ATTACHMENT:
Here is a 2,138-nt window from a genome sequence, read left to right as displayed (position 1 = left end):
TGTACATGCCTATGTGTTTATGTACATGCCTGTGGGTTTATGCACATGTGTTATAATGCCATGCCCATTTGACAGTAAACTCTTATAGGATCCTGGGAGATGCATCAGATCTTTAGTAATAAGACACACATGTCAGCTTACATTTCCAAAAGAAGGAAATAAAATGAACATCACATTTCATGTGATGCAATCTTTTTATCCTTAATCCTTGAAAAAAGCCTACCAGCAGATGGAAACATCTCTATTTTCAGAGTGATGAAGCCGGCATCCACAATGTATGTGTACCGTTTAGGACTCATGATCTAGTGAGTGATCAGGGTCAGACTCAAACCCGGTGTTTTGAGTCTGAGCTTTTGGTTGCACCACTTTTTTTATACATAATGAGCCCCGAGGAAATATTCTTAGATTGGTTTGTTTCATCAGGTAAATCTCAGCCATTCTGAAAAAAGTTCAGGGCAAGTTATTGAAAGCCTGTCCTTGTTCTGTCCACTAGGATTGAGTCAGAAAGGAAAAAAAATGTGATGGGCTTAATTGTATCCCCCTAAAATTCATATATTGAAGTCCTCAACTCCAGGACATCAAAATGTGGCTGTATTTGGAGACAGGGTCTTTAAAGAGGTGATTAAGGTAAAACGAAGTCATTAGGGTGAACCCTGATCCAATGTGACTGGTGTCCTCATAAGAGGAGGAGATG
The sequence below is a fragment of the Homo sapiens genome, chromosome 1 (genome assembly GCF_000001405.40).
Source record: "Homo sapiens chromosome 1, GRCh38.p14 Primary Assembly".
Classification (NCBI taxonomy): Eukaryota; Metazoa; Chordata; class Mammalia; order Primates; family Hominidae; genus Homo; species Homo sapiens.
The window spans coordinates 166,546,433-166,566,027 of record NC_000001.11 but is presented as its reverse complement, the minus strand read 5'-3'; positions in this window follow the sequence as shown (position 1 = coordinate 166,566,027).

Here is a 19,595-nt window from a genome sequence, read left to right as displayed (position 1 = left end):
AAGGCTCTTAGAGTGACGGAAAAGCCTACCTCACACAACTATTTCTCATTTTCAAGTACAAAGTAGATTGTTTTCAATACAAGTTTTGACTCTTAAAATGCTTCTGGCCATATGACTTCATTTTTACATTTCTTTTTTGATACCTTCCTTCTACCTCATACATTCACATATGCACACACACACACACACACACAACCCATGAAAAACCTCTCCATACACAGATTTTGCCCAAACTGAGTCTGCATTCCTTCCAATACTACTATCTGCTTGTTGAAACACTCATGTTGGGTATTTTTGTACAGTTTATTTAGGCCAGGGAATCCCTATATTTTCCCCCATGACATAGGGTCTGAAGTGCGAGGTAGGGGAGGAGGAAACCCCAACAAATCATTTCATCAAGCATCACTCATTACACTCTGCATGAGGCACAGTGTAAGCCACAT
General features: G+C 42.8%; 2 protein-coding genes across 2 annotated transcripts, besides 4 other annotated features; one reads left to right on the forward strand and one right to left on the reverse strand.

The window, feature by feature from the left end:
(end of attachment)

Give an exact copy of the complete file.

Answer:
Here is a 2,138-nt window from a genome sequence, read left to right as displayed (position 1 = left end):
TGTACATGCCTATGTGTTTATGTACATGCCTGTGGGTTTATGCACATGTGTTATAATGCCATGCCCATTTGACAGTAAACTCTTATAGGATCCTGGGAGATGCATCAGATCTTTAGTAATAAGACACACATGTCAGCTTACATTTCCAAAAGAAGGAAATAAAATGAACATCACATTTCATGTGATGCAATCTTTTTATCCTTAATCCTTGAAAAAAGCCTACCAGCAGATGGAAACATCTCTATTTTCAGAGTGATGAAGCCGGCATCCACAATGTATGTGTACCGTTTAGGACTCATGATCTAGTGAGTGATCAGGGTCAGACTCAAACCCGGTGTTTTGAGTCTGAGCTTTTGGTTGCACCACTTTTTTTATACATAATGAGCCCCGAGGAAATATTCTTAGATTGGTTTGTTTCATCAGGTAAATCTCAGCCATTCTGAAAAAAGTTCAGGGCAAGTTATTGAAAGCCTGTCCTTGTTCTGTCCACTAGGATTGAGTCAGAAAGGAAAAAAAATGTGATGGGCTTAATTGTATCCCCCTAAAATTCATATATTGAAGTCCTCAACTCCAGGACATCAAAATGTGGCTGTATTTGGAGACAGGGTCTTTAAAGAGGTGATTAAGGTAAAACGAAGTCATTAGGGTGAACCCTGATCCAATGTGACTGGTGTCCTCATAAGAGGAGGAGATG
The sequence below is a fragment of the Homo sapiens genome, chromosome 1 (genome assembly GCF_000001405.40).
Source record: "Homo sapiens chromosome 1, GRCh38.p14 Primary Assembly".
Classification (NCBI taxonomy): Eukaryota; Metazoa; Chordata; class Mammalia; order Primates; family Hominidae; genus Homo; species Homo sapiens.
The window spans coordinates 166,546,433-166,566,027 of record NC_000001.11 but is presented as its reverse complement, the minus strand read 5'-3'; positions in this window follow the sequence as shown (position 1 = coordinate 166,566,027).

Here is a 19,595-nt window from a genome sequence, read left to right as displayed (position 1 = left end):
AAGGCTCTTAGAGTGACGGAAAAGCCTACCTCACACAACTATTTCTCATTTTCAAGTACAAAGTAGATTGTTTTCAATACAAGTTTTGACTCTTAAAATGCTTCTGGCCATATGACTTCATTTTTACATTTCTTTTTTGATACCTTCCTTCTACCTCATACATTCACATATGCACACACACACACACACACACAACCCATGAAAAACCTCTCCATACACAGATTTTGCCCAAACTGAGTCTGCATTCCTTCCAATACTACTATCTGCTTGTTGAAACACTCATGTTGGGTATTTTTGTACAGTTTATTTAGGCCAGGGAATCCCTATATTTTCCCCCATGACATAGGGTCTGAAGTGCGAGGTAGGGGAGGAGGAAACCCCAACAAATCATTTCATCAAGCATCACTCATTACACTCTGCATGAGGCACAGTGTAAGCCACAT
General features: G+C 42.8%; 2 protein-coding genes across 2 annotated transcripts, besides 4 other annotated features; one reads left to right on the forward strand and one right to left on the reverse strand.

The window, feature by feature from the left end: